Phosphodiesterase-4 (PDE4), mainly present in immune cells, epithelial cells, and brain cells, manifests as an intracellular non-receptor enzyme that modulates inflammation and epithelial integrity. Inhibition of PDE4 is predicted to have diverse effects via the elevation of the level of cyclic adenosine monophosphate (cAMP) and the subsequent regulation of a wide array of genes and proteins. It has been identified that PDE4 is a promising therapeutic target for the treatment of diverse pulmonary, dermatological, and severe neurological diseases. Over the past decades, numerous PDE4 inhibitors have been designed and synthesized, among which roflumilast, apremilast, and crisaborole were approved for the treatment of inflammatory airway diseases, psoriatic arthritis, and atopic dermatitis, respectively. It is regrettable that the dramatic efficacies of a drug are often accompanied by adverse effects, such as nausea, emesis, and gastrointestinal reactions. However, substantial advances have been made to mitigate the adverse effects and obtain better benefit-to-risk ratio. This review highlights the dialectical role of PDE4 in drug discovery and the disquisitive details of certain PDE4 inhibitors to provide an overview of the topics that still need to be addressed in the future.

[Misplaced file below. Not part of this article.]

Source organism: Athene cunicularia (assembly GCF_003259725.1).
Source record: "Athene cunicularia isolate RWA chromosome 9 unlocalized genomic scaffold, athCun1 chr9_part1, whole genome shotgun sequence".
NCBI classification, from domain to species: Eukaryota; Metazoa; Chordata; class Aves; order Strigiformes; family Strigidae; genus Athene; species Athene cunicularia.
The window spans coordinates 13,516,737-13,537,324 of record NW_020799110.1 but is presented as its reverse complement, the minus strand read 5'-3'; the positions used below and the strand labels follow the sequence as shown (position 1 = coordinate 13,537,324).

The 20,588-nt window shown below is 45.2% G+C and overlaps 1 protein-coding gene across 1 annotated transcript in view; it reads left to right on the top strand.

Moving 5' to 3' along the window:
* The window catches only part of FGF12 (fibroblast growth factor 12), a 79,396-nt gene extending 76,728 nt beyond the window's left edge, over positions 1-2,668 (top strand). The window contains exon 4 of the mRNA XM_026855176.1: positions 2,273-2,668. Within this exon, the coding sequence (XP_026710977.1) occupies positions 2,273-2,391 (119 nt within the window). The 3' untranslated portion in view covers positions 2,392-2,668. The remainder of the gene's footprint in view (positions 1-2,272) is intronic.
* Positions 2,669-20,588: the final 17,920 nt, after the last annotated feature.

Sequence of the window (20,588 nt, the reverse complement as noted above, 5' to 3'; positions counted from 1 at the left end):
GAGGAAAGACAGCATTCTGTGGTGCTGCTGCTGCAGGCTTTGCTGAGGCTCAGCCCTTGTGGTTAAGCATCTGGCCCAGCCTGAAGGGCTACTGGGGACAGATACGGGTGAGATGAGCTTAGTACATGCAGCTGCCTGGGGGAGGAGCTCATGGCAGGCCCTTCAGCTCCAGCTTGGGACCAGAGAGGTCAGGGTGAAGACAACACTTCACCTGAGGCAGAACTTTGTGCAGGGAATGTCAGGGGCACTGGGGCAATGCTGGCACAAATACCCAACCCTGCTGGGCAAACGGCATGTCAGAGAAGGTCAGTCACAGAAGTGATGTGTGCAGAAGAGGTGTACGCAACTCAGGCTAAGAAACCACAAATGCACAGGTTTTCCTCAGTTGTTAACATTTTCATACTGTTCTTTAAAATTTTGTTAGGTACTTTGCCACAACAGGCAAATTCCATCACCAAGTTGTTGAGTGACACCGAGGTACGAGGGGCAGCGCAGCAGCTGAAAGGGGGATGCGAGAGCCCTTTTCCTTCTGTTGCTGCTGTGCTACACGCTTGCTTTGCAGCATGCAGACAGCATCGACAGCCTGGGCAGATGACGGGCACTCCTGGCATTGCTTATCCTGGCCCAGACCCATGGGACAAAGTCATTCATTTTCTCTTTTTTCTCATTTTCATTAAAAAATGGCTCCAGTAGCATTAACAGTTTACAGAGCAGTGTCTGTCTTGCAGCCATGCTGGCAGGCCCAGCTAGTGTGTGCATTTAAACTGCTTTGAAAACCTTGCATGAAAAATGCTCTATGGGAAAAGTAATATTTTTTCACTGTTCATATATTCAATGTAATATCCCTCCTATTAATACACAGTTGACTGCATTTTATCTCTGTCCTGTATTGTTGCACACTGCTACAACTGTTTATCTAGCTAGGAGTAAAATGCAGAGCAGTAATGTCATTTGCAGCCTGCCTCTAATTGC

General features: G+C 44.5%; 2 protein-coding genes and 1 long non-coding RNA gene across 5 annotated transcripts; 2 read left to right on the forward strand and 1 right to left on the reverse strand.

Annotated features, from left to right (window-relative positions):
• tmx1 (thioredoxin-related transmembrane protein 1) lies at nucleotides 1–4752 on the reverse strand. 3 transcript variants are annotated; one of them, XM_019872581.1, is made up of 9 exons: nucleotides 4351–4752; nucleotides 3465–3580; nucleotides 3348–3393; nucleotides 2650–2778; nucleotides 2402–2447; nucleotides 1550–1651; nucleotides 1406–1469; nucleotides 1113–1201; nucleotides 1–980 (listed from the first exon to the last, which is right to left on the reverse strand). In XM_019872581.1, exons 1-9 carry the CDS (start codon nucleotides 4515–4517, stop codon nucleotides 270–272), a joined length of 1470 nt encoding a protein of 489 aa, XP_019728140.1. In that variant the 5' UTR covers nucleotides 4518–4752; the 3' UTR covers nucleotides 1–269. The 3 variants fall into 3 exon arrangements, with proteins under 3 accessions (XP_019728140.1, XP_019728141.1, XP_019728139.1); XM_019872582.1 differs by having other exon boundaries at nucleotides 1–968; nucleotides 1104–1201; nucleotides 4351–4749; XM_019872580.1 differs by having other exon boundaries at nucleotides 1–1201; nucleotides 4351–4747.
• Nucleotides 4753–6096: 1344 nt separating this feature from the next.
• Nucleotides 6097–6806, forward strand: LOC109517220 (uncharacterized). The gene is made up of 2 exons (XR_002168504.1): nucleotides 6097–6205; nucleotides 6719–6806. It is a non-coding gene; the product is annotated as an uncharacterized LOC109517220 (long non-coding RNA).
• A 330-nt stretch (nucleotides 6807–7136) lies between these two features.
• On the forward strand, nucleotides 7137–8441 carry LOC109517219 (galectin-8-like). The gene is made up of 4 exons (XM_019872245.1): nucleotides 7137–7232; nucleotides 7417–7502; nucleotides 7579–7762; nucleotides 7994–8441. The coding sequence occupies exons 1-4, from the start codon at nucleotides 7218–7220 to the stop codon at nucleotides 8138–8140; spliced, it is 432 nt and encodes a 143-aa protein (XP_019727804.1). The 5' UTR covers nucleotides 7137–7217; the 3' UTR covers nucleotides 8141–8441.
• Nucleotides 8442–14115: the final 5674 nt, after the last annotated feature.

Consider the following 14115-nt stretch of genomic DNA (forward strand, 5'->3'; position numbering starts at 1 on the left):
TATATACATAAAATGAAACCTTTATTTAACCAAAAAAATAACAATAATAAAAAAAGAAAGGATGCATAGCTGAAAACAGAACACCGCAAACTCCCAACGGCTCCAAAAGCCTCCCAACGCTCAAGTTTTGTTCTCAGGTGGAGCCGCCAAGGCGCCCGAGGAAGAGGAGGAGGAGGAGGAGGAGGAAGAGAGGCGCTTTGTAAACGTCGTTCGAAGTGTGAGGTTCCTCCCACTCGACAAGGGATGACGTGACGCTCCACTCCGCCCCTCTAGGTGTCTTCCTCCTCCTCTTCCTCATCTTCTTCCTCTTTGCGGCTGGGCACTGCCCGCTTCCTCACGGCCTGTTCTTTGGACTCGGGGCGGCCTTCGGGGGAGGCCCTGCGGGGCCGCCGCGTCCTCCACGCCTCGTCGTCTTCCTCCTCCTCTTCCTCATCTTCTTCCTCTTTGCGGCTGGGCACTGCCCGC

Keywords: apremilast; atopic dermatitis; crisaborole; inflammatory airway diseases; inflammatory bowel disease; phosphodiesterase-4; psoriasis; roflumilast.